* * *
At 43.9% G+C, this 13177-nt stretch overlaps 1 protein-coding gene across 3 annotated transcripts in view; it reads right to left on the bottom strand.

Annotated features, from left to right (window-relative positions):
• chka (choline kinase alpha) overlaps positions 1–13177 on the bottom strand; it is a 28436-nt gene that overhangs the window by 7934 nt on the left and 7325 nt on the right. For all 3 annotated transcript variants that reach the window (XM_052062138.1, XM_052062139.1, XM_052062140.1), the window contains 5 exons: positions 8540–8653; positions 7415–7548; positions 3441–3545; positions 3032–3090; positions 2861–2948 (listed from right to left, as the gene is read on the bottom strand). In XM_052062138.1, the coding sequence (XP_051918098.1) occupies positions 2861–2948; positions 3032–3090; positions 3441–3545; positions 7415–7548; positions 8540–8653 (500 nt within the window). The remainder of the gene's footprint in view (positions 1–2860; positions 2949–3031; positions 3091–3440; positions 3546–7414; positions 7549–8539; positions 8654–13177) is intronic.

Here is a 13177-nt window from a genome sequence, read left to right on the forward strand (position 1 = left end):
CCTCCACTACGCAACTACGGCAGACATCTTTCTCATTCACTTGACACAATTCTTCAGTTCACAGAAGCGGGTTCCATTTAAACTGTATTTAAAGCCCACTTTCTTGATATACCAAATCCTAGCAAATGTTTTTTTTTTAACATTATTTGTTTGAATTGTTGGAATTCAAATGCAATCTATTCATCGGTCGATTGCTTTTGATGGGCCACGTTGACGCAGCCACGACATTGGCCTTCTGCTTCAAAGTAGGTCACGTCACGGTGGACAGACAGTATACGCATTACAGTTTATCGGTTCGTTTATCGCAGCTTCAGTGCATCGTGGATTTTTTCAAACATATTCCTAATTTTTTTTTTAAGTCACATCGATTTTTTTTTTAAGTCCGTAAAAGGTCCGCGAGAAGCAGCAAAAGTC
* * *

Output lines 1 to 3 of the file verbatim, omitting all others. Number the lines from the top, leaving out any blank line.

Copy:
At 43.9% G+C, this 13177-nt stretch overlaps 1 protein-coding gene across 3 annotated transcripts in view; it reads right to left on the bottom strand.

Annotated features, from left to right (window-relative positions):
• chka (choline kinase alpha) overlaps positions 1–13177 on the bottom strand; it is a 28436-nt gene that overhangs the window by 7934 nt on the left and 7325 nt on the right. For all 3 annotated transcript variants that reach the window (XM_052062138.1, XM_052062139.1, XM_052062140.1), the window contains 5 exons: positions 8540–8653; positions 7415–7548; positions 3441–3545; positions 3032–3090; positions 2861–2948 (listed from right to left, as the gene is read on the bottom strand). In XM_052062138.1, the coding sequence (XP_051918098.1) occupies positions 2861–2948; positions 3032–3090; positions 3441–3545; positions 7415–7548; positions 8540–8653 (500 nt within the window). The remainder of the gene's footprint in view (positions 1–2860; positions 2949–3031; positions 3091–3440; positions 3546–7414; positions 7549–8539; positions 8654–13177) is intronic.